That week in Chico, California, is forever part of me. Taking part in the National Writing Project’s Tech Matters retreat in Northern California in 2006 truly shaped who I am today as a learner, an educator, and also, as an explorer of digital media. Tech Matters took my world in new and interesting directions: teaching, writing, technology, composing, collaboration, and connections. That week at the home site of the Northern California Writing Project has become one of those touchstones of professional growth that I refer to on a regular basis, even though eight years have since passed.
In truth, when NWP’s Paul Oh (a friend, mentor, and former colleague at the Western Massachusetts Writing Project), encouraged me to apply for the Tech Matters retreat in 2006, I hesitated. I was only in my second year of teaching, coming late into the classroom after ten years as a journalist, and I had just taken over Paul’s position in our local writing project as technology liaison. I had no idea what I was doing. To say my feet were on shifting ground every day would be an understatement.
Still, there was something about the invitation to participate in a week-long technology retreat and the promise that the time there would give us time and space, and inspiration, to dive deep into the emerging ideas of the day. I was intrigued, both from a personal perspective as a writer and from the professional perspective as a teacher. And we all know that invites from the National Writing Project are hard to resist, coupled as they are with the tone of “you are in the right place at the right time” and “we will be there to support you all the way” and “let’s try something new here.” In my ears, messages like those are like a Siren’s call. I couldn’t resist it then. I still can’t now.
So off to Chico I went, and everything was as promised. It was an enriching week-long discovery of technology with experiences built in the ethos of the National Writing Project: dive in, play, and reflect on the experience.
We explored the first flutters of collaborative writing (when Google Docs was first called Writely); the use of multimedia to inform writing (with the old blog platform of Manila that has since disappeared); discussions around hyperlinked texts and connected writing; and much, much more. I even brought with me the first generation of handheld Flip video camera, and with the help of participants, I created a very odd piece of digital poetry called Blink, Blink, Blink that included close-up shots of everyone’s eyeballs and a chorus of “blinks.” I told you we were pushing the envelope.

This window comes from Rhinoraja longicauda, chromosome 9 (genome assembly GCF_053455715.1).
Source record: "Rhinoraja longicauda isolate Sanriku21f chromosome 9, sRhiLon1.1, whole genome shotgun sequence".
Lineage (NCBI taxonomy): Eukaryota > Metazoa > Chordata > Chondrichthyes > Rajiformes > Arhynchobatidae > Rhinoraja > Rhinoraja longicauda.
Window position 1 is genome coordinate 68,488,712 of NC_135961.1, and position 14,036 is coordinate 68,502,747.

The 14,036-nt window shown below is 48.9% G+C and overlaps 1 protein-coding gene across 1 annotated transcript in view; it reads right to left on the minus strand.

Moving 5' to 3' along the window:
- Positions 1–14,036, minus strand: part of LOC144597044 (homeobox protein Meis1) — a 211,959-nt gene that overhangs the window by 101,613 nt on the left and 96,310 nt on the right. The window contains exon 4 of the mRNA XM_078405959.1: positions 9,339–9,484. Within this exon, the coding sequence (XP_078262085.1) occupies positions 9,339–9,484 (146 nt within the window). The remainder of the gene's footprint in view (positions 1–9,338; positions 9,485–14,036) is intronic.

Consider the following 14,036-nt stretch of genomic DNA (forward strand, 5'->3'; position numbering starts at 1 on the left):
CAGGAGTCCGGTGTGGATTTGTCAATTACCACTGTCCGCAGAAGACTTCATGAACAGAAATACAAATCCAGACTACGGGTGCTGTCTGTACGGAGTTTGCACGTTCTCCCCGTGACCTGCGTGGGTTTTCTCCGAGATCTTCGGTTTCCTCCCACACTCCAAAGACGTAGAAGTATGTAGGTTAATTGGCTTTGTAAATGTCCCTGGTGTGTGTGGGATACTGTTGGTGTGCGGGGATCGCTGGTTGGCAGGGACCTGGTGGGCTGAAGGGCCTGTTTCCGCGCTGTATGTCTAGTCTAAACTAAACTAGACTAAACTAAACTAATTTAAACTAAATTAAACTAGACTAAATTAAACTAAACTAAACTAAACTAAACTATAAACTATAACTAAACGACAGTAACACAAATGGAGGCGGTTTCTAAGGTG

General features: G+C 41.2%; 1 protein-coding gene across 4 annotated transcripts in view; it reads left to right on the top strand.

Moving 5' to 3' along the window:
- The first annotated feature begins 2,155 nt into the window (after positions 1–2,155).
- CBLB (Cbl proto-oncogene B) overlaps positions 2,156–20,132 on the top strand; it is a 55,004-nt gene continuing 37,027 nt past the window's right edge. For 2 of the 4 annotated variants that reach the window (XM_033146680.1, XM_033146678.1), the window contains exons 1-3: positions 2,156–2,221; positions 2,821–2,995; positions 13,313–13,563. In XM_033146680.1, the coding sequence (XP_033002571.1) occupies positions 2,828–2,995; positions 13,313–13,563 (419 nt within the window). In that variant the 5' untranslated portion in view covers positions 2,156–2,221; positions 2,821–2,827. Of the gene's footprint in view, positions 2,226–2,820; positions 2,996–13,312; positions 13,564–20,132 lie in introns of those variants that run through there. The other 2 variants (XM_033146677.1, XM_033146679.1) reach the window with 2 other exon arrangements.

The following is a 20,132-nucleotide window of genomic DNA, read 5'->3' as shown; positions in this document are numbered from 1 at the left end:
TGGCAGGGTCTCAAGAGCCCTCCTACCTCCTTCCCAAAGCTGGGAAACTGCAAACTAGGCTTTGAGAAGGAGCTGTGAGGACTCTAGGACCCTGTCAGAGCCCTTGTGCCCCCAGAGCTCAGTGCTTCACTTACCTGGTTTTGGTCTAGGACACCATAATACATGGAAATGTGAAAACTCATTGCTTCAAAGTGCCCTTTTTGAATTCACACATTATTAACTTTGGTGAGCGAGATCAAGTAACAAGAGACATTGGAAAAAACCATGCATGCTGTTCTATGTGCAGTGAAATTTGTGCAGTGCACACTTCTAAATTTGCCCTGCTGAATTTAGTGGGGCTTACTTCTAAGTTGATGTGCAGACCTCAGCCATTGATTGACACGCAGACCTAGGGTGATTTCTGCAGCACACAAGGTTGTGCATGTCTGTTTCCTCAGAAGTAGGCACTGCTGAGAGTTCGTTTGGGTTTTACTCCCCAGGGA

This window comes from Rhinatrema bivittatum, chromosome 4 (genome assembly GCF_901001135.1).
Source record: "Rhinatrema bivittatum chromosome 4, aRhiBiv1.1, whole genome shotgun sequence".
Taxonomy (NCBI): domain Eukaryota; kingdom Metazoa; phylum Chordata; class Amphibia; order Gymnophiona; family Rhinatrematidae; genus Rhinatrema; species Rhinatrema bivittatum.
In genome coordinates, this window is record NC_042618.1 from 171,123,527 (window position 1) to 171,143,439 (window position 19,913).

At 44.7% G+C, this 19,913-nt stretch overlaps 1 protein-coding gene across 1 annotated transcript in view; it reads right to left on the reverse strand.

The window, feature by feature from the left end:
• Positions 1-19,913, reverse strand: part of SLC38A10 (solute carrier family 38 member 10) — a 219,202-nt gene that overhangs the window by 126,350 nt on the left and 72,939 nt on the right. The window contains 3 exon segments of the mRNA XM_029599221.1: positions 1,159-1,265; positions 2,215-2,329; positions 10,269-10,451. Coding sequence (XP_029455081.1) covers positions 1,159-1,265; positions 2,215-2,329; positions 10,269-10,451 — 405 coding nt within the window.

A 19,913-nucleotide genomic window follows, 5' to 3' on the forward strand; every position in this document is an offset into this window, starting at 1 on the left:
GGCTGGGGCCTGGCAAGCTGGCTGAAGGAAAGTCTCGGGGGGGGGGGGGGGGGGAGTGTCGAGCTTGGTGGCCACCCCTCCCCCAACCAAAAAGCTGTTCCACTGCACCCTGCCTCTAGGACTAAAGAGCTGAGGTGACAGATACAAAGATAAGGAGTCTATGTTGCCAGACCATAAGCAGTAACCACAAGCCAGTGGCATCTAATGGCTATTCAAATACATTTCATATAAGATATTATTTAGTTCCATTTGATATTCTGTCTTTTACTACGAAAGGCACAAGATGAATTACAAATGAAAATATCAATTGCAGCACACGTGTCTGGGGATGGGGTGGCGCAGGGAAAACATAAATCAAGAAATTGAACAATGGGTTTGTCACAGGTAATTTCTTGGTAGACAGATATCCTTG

With NWP leaders such as Peter Kittle, Paul Allison, Karen McComas, Troy Hicks, Christina Cantrill, Paul Oh, and others leading the way for us, the participants at Tech Matters began to glimpse the world just peeking over the horizon—the tenets of Connected Learning just starting to be set in place. What we take for granted now in our lives, the infusion of technology in just about everything we do and how the threads reach out in all sorts of directions, was still the great unknown at the time. We were pushing the boundaries of the possible every day.
Even more important than the tools we were introduced to that summer were the people that I met in Chico. So many of my colleagues from Tech Matters remain important components of my own connected world to this day. I’ve since worked with Troy Hicks and Paul Allison on our book collection, Teaching the New Writing; been a guest many times with Allison on the wonderful Teachers Teaching Teachers webcast; started up the Youth Voices podcasting project with the late and wonderful Betty Collum; stayed in Oh’s orbit for many a venture; started my blog—Kevin’s Meandering Mind—that summer with encouragement from participant Maria Angala, who told me over and over as she sat next to me in the computer lab that I needed to blog and she was going to get me started (she did); talked music and publishing with Chris Sloan, of Utah; been inspired into photography by Mary Meyers, of Prairie Lands; tinkered with stop-motion and claymation movies thanks to the work of Tonya Witherspoon; helped launch the Making Learning Connected Massive Open Online Collaboration with Christina Cantrill and others; and dove into countless collaborative projects with my good friend, Bonnie Kaplan, from Hudson Valley, including the digital storytelling-infused Collaborative ABC Project and the iAnthology writing space that continues to invite writing project teachers to write, share, and connect. I am sure I have left folks out of the mix here, which is a further indication of just how far the roots have gone since that summer in Chico.
Writing this piece for the National Writing Project’s own 40th anniversary celebration reminds me again of an important understanding of the world that NWP continues to foster in all of us: it is not the technology that creates the lasting impact on us as writers and learners and educators. It remains the people whom we meet along the way, and I remain so grateful to have had the experience of attending Tech Matters. That week in Chico continues to reverberate. I see it in projects like the Digital Is website and the Making Learning Connected MOOC and beyond. I returned home that summer a very different learner, with a network of friends that remain as vital today as it did eight years ago.